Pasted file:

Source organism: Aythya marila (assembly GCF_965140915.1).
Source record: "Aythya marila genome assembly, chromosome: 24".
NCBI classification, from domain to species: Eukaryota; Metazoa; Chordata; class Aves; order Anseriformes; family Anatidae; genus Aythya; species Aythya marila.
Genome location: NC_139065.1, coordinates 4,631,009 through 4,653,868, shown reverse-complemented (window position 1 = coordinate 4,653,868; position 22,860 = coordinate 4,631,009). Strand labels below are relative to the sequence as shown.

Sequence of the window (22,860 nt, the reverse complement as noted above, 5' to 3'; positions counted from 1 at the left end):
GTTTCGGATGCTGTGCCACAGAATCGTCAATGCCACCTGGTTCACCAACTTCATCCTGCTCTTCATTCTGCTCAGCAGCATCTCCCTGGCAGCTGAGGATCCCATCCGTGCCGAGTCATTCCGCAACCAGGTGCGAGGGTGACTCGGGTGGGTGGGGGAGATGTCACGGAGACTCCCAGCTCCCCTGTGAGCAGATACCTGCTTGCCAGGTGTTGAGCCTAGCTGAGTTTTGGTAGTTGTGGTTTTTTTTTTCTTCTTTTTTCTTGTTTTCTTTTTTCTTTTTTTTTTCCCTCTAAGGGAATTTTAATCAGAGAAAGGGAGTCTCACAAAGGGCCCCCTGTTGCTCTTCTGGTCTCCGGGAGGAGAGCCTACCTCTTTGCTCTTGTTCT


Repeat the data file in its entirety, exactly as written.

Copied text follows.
Source organism: Aythya marila (assembly GCF_965140915.1).
Source record: "Aythya marila genome assembly, chromosome: 24".
NCBI classification, from domain to species: Eukaryota; Metazoa; Chordata; class Aves; order Anseriformes; family Anatidae; genus Aythya; species Aythya marila.
Genome location: NC_139065.1, coordinates 4,631,009 through 4,653,868, shown reverse-complemented (window position 1 = coordinate 4,653,868; position 22,860 = coordinate 4,631,009). Strand labels below are relative to the sequence as shown.

Sequence of the window (22,860 nt, the reverse complement as noted above, 5' to 3'; positions counted from 1 at the left end):
GTTTCGGATGCTGTGCCACAGAATCGTCAATGCCACCTGGTTCACCAACTTCATCCTGCTCTTCATTCTGCTCAGCAGCATCTCCCTGGCAGCTGAGGATCCCATCCGTGCCGAGTCATTCCGCAACCAGGTGCGAGGGTGACTCGGGTGGGTGGGGGAGATGTCACGGAGACTCCCAGCTCCCCTGTGAGCAGATACCTGCTTGCCAGGTGTTGAGCCTAGCTGAGTTTTGGTAGTTGTGGTTTTTTTTTTCTTCTTTTTTCTTGTTTTCTTTTTTCTTTTTTTTTTCCCTCTAAGGGAATTTTAATCAGAGAAAGGGAGTCTCACAAAGGGCCCCCTGTTGCTCTTCTGGTCTCCGGGAGGAGAGCCTACCTCTTTGCTCTTGTTCT